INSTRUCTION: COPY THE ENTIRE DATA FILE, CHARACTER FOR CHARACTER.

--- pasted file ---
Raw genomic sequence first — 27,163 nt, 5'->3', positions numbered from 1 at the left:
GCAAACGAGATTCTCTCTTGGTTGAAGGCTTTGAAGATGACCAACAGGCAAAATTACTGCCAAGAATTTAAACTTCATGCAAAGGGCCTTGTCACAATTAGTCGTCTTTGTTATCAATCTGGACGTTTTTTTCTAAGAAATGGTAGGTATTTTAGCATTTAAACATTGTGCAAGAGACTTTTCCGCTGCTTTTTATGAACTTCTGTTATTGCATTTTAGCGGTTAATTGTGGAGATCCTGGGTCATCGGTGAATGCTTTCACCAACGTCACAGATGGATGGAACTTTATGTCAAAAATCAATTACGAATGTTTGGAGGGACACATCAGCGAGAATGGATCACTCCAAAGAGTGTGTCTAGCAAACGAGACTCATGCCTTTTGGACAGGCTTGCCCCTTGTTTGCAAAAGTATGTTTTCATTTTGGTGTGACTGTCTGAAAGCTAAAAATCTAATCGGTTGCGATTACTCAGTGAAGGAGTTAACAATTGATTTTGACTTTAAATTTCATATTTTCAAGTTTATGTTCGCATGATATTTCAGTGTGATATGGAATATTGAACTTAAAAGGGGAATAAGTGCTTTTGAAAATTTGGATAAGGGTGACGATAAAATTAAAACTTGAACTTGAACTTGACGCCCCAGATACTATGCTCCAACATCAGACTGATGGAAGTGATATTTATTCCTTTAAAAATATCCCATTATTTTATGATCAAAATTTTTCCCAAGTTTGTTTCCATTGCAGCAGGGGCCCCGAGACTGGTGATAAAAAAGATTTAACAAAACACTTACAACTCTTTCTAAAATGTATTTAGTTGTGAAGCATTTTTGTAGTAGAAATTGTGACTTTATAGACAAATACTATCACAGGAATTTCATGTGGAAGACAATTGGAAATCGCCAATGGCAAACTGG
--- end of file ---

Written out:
Raw genomic sequence first — 27,163 nt, 5'->3', positions numbered from 1 at the left:
GCAAACGAGATTCTCTCTTGGTTGAAGGCTTTGAAGATGACCAACAGGCAAAATTACTGCCAAGAATTTAAACTTCATGCAAAGGGCCTTGTCACAATTAGTCGTCTTTGTTATCAATCTGGACGTTTTTTTCTAAGAAATGGTAGGTATTTTAGCATTTAAACATTGTGCAAGAGACTTTTCCGCTGCTTTTTATGAACTTCTGTTATTGCATTTTAGCGGTTAATTGTGGAGATCCTGGGTCATCGGTGAATGCTTTCACCAACGTCACAGATGGATGGAACTTTATGTCAAAAATCAATTACGAATGTTTGGAGGGACACATCAGCGAGAATGGATCACTCCAAAGAGTGTGTCTAGCAAACGAGACTCATGCCTTTTGGACAGGCTTGCCCCTTGTTTGCAAAAGTATGTTTTCATTTTGGTGTGACTGTCTGAAAGCTAAAAATCTAATCGGTTGCGATTACTCAGTGAAGGAGTTAACAATTGATTTTGACTTTAAATTTCATATTTTCAAGTTTATGTTCGCATGATATTTCAGTGTGATATGGAATATTGAACTTAAAAGGGGAATAAGTGCTTTTGAAAATTTGGATAAGGGTGACGATAAAATTAAAACTTGAACTTGAACTTGACGCCCCAGATACTATGCTCCAACATCAGACTGATGGAAGTGATATTTATTCCTTTAAAAATATCCCATTATTTTATGATCAAAATTTTTCCCAAGTTTGTTTCCATTGCAGCAGGGGCCCCGAGACTGGTGATAAAAAAGATTTAACAAAACACTTACAACTCTTTCTAAAATGTATTTAGTTGTGAAGCATTTTTGTAGTAGAAATTGTGACTTTATAGACAAATACTATCACAGGAATTTCATGTGGAAGACAATTGGAAATCGCCAATGGCAAACTGG